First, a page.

Does global warming cause animals to shrink?
A study of copepods found that the growth rates of the tiny marine crustaceans is highly sensitive to temperature, with implications for the entire food chain.
Melting ice, outbreaks of disease, more intense storms and more forest fires are just some of the effects scientists say will accompany human-caused climate change. Scientists are now exploring another, perhaps more surprising, potential effect: Shrinking animals.
A new study has examined how warmer temperatures can result in smaller individuals within a species.
This relationship between size and temperature change only holds for cold-blooded animals, which rely on external sources, such as sunlight, to warm themselves. Scientists don't understand why this relationship exists. But it's important because size influences an individual's reproductive success, as smaller animals tend to have fewer offspring, and its role in a food chain, among other things. [Cold-Blooded Creatures: Album of Lizards & Frogs]
To warm-blooded creatures like humans, this might not sound like a big deal. But we make up only a tiny percentage of Earth's animals, and we rely upon cold-blooded creatures for food, to pollinate crops and for many other crucial, but perhaps not obvious, reasons. So, climate-influenced changes could have cascading effects.
Scientists have already established the "temperature size rule," which says that individual animals reared at colder temperatures will become larger adults. Likewise, animals reared in warmer temperatures produce smaller adults. However, it's unclear just how this happens, according to Jack Forster, a doctoral student at Queen Mary, University of London, and the lead researcher.
Forster and his colleagues looked at data on copepods — tiny, water-dwelling crustaceans — to study what was happening for a range of species. Using data already collected for 34 marine species of copepod, they looked at how non-extreme temperatures influenced growth rate (how quickly an animal puts on weight) and development (how quickly they passed through life stages). For copepods, there is plenty of development to track, since they go through 13 life stages, from egg to adult.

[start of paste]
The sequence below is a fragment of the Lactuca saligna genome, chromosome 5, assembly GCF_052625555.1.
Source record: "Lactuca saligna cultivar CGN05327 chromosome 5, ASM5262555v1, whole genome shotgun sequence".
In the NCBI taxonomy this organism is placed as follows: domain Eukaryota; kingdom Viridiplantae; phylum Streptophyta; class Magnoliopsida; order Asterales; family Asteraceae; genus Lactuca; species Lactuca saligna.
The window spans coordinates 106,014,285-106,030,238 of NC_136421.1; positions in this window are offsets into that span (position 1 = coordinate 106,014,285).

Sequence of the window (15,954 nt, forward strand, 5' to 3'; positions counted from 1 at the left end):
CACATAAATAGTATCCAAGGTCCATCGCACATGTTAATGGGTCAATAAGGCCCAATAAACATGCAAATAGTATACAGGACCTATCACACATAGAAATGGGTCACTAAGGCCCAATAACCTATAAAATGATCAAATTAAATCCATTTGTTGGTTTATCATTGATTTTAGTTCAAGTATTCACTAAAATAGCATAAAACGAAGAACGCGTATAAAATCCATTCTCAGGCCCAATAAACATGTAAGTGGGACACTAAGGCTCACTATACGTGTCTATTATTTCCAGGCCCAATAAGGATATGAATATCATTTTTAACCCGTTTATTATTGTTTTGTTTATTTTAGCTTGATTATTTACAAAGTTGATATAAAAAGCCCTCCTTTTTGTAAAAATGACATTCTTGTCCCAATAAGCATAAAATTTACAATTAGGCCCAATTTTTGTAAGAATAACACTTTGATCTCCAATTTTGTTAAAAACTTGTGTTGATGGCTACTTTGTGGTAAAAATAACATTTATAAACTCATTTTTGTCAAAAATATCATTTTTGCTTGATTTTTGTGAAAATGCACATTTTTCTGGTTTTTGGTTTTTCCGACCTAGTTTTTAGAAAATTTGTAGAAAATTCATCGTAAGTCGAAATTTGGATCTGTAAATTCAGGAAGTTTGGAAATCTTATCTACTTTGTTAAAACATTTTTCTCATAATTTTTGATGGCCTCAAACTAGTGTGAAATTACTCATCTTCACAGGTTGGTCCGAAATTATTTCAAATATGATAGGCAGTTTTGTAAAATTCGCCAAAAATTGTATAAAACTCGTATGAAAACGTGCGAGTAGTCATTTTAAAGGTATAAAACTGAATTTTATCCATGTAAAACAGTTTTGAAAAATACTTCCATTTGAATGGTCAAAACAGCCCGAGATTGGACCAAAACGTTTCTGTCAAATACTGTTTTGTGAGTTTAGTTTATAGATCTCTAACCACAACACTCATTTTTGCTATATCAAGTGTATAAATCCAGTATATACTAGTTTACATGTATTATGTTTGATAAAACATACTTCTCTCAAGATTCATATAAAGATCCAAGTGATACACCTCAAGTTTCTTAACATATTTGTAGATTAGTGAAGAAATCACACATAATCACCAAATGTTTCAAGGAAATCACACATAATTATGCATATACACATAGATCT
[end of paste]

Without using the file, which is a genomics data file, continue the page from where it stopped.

The researchers' analysis revealed that development rate is more sensitive to temperature than growth rate.
"If you warm up, you put on mass more quickly, but the rate at which you pass through life stages is even faster, and when you reach an adult size, you end up being smaller at warmer temperatures," Forster said.
It's not clear why this is the case, he said.
Their analysis also revealed that while the egg did not respond to warmth, the gap between development rate and growth rate tended to widen begining around the second life stage until adulthood. When the animal reached maturity, its final adult size was smaller as a result, they found.
As zooplankton, or tiny, floating animals, copepods are a key component of the ocean food web, so if warming in the oceans prompts these animals to shrink, it could have a direct effect on the things they eat and what eats them. The fish that eat them, for example, will have to spend more time searching for more of them to eat. As cold-blooded creatures themselves, the fish could also be affected by the warming waters, creating a compound effect, which could result in even smaller fish.
It's also possible that the fish could switch to other prey, a move that could have its own ripple effects. However, both of these scenarios are hypothetical, Forster said.
The researchers' previous work has shown that size decreases by an average of 2.5 percent for every 1.8 degrees Fahrenheit (1 degree Celsius) of warming for a range of cold-blooded creatures, including insects, crustaceans, fish, amphibians and reptiles. Some species of copepods have shown larger size changes with temperature.
Cold-blooded animals may not be the only ones affected by temperature changes: There is evidence that the temperature size rule also holds for single-celled protists and in plants, according to Forster.
The research was published online Sept. 29 in the journal The American Naturalist.